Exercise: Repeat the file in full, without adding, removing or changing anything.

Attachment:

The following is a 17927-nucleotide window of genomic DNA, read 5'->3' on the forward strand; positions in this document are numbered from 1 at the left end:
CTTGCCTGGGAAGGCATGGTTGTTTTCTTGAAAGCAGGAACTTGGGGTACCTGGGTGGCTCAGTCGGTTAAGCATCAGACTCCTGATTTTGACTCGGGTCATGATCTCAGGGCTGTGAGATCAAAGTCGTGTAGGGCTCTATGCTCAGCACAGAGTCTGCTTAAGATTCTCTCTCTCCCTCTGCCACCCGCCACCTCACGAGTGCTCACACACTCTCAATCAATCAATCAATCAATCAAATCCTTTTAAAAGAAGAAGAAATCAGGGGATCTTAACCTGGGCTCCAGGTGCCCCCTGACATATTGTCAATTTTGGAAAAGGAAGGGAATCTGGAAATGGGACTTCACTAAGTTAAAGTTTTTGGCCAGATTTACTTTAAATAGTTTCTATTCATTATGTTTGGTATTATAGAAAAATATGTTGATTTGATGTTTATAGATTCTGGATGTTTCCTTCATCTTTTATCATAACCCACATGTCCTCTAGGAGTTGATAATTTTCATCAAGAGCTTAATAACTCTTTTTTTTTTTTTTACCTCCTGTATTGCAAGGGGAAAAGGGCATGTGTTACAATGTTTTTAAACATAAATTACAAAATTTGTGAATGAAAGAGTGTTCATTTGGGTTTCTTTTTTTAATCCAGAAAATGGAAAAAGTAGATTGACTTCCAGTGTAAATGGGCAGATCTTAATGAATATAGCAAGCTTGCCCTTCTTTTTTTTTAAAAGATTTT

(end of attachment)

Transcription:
The following is a 17927-nucleotide window of genomic DNA, read 5'->3' on the forward strand; positions in this document are numbered from 1 at the left end:
CTTGCCTGGGAAGGCATGGTTGTTTTCTTGAAAGCAGGAACTTGGGGTACCTGGGTGGCTCAGTCGGTTAAGCATCAGACTCCTGATTTTGACTCGGGTCATGATCTCAGGGCTGTGAGATCAAAGTCGTGTAGGGCTCTATGCTCAGCACAGAGTCTGCTTAAGATTCTCTCTCTCCCTCTGCCACCCGCCACCTCACGAGTGCTCACACACTCTCAATCAATCAATCAATCAATCAAATCCTTTTAAAAGAAGAAGAAATCAGGGGATCTTAACCTGGGCTCCAGGTGCCCCCTGACATATTGTCAATTTTGGAAAAGGAAGGGAATCTGGAAATGGGACTTCACTAAGTTAAAGTTTTTGGCCAGATTTACTTTAAATAGTTTCTATTCATTATGTTTGGTATTATAGAAAAATATGTTGATTTGATGTTTATAGATTCTGGATGTTTCCTTCATCTTTTATCATAACCCACATGTCCTCTAGGAGTTGATAATTTTCATCAAGAGCTTAATAACTCTTTTTTTTTTTTTTACCTCCTGTATTGCAAGGGGAAAAGGGCATGTGTTACAATGTTTTTAAACATAAATTACAAAATTTGTGAATGAAAGAGTGTTCATTTGGGTTTCTTTTTTTAATCCAGAAAATGGAAAAAGTAGATTGACTTCCAGTGTAAATGGGCAGATCTTAATGAATATAGCAAGCTTGCCCTTCTTTTTTTTTAAAAGATTTT